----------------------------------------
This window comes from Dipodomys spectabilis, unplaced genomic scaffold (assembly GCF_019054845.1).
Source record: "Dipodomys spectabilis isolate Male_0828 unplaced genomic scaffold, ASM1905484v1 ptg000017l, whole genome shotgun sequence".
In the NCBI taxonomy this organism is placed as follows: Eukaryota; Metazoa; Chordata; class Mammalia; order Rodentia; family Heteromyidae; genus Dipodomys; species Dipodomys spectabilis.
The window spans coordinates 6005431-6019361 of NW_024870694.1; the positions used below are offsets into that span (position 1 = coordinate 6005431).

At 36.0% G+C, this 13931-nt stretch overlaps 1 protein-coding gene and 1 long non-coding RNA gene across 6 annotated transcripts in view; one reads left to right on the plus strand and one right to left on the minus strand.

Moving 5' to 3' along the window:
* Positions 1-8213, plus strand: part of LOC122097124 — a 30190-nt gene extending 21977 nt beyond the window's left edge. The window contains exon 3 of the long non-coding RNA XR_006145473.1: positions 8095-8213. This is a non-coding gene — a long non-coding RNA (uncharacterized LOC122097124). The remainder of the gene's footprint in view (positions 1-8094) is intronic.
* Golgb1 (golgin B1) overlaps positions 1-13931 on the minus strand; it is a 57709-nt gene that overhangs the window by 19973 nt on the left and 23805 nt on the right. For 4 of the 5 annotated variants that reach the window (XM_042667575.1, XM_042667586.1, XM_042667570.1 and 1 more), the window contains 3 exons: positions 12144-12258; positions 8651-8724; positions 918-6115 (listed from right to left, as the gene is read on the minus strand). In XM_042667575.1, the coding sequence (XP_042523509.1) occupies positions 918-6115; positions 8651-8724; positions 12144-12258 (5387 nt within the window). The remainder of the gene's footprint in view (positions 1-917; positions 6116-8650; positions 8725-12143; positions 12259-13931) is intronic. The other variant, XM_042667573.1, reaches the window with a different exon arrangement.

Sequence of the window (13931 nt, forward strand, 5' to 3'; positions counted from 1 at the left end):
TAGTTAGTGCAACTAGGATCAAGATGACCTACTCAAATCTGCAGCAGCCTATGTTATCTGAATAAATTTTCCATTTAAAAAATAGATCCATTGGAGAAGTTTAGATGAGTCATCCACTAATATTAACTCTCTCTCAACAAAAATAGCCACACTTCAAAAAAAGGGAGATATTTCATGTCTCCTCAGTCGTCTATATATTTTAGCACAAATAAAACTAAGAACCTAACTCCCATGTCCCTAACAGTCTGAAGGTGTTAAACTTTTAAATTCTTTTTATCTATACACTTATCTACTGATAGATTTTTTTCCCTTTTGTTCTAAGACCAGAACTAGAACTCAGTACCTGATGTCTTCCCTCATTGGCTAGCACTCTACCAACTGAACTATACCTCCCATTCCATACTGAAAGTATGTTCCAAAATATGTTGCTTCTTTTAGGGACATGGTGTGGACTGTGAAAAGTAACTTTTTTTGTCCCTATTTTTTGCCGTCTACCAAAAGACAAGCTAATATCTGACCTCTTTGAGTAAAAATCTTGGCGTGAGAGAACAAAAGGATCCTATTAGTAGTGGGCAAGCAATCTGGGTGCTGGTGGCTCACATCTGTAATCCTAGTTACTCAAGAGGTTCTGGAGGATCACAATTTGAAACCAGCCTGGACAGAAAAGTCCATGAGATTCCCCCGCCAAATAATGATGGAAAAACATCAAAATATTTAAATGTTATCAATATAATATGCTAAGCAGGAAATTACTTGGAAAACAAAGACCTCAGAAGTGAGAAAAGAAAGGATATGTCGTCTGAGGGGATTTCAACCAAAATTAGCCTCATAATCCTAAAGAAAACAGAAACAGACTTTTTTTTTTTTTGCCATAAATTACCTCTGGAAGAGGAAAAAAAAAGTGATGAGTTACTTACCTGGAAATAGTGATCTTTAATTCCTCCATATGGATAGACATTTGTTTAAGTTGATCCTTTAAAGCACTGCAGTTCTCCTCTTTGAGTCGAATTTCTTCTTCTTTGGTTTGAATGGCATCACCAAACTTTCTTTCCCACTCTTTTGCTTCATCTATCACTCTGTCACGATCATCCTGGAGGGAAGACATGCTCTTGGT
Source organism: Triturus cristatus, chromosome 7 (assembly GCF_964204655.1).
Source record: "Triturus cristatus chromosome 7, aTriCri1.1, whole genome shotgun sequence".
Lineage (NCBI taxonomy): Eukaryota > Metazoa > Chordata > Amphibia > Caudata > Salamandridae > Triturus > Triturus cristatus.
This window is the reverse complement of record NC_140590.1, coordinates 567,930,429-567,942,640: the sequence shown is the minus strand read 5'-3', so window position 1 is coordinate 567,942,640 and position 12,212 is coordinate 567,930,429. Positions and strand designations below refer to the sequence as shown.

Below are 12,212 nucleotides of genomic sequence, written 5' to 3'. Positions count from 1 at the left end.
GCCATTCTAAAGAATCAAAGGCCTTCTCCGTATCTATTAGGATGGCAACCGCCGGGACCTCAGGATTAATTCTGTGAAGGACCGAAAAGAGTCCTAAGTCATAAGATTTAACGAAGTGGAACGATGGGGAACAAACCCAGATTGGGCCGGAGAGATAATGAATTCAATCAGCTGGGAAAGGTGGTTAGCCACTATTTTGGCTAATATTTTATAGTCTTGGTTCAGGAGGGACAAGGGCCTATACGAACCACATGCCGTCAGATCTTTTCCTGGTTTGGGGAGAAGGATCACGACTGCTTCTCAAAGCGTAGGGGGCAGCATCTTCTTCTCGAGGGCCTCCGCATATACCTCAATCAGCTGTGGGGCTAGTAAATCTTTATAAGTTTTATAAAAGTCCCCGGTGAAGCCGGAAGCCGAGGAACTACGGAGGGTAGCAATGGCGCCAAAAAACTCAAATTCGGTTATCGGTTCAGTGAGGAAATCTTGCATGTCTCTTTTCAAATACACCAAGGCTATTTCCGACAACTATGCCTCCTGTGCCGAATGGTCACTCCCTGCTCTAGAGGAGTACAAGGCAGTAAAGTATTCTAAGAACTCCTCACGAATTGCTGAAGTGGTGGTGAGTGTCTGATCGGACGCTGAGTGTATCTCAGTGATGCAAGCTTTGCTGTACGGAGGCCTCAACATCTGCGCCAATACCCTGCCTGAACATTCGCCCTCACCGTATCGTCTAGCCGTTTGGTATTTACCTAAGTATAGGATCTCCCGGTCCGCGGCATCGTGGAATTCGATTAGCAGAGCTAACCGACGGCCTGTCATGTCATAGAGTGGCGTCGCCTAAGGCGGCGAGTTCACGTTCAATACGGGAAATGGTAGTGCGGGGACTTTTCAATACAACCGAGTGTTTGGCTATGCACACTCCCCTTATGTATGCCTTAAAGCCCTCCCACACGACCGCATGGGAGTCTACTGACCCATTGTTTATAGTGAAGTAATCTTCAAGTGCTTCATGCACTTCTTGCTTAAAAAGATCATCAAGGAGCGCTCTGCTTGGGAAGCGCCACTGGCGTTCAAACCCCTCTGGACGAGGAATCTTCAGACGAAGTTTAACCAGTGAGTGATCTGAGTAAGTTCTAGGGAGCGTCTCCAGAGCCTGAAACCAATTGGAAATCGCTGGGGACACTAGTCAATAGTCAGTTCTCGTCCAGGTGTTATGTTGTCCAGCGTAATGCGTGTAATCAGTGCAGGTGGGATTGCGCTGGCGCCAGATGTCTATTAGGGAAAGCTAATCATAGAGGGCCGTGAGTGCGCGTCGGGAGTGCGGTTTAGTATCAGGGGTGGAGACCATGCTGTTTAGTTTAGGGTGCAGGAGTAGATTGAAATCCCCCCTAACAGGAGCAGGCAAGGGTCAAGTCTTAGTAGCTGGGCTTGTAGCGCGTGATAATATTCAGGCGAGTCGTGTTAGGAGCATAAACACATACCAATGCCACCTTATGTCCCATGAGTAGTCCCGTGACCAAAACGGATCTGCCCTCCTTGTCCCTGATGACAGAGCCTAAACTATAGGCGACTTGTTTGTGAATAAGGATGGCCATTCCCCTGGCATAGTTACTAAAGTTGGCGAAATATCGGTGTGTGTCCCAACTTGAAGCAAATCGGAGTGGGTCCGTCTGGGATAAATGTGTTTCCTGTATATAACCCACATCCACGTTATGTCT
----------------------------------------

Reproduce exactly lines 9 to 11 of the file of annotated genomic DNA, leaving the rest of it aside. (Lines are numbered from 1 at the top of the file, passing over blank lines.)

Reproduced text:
Sequence of the window (13931 nt, forward strand, 5' to 3'; positions counted from 1 at the left end):
TAGTTAGTGCAACTAGGATCAAGATGACCTACTCAAATCTGCAGCAGCCTATGTTATCTGAATAAATTTTCCATTTAAAAAATAGATCCATTGGAGAAGTTTAGATGAGTCATCCACTAATATTAACTCTCTCTCAACAAAAATAGCCACACTTCAAAAAAAGGGAGATATTTCATGTCTCCTCAGTCGTCTATATATTTTAGCACAAATAAAACTAAGAACCTAACTCCCATGTCCCTAACAGTCTGAAGGTGTTAAACTTTTAAATTCTTTTTATCTATACACTTATCTACTGATAGATTTTTTTCCCTTTTGTTCTAAGACCAGAACTAGAACTCAGTACCTGATGTCTTCCCTCATTGGCTAGCACTCTACCAACTGAACTATACCTCCCATTCCATACTGAAAGTATGTTCCAAAATATGTTGCTTCTTTTAGGGACATGGTGTGGACTGTGAAAAGTAACTTTTTTTGTCCCTATTTTTTGCCGTCTACCAAAAGACAAGCTAATATCTGACCTCTTTGAGTAAAAATCTTGGCGTGAGAGAACAAAAGGATCCTATTAGTAGTGGGCAAGCAATCTGGGTGCTGGTGGCTCACATCTGTAATCCTAGTTACTCAAGAGGTTCTGGAGGATCACAATTTGAAACCAGCCTGGACAGAAAAGTCCATGAGATTCCCCCGCCAAATAATGATGGAAAAACATCAAAATATTTAAATGTTATCAATATAATATGCTAAGCAGGAAATTACTTGGAAAACAAAGACCTCAGAAGTGAGAAAAGAAAGGATATGTCGTCTGAGGGGATTTCAACCAAAATTAGCCTCATAATCCTAAAGAAAACAGAAACAGACTTTTTTTTTTTTTGCCATAAATTACCTCTGGAAGAGGAAAAAAAAAGTGATGAGTTACTTACCTGGAAATAGTGATCTTTAATTCCTCCATATGGATAGACATTTGTTTAAGTTGATCCTTTAAAGCACTGCAGTTCTCCTCTTTGAGTCGAATTTCTTCTTCTTTGGTTTGAATGGCATCACCAAACTTTCTTTCCCACTCTTTTGCTTCATCTATCACTCTGTCACGATCATCCTGGAGGGAAGACATGCTCTTGGT
Source organism: Triturus cristatus, chromosome 7 (assembly GCF_964204655.1).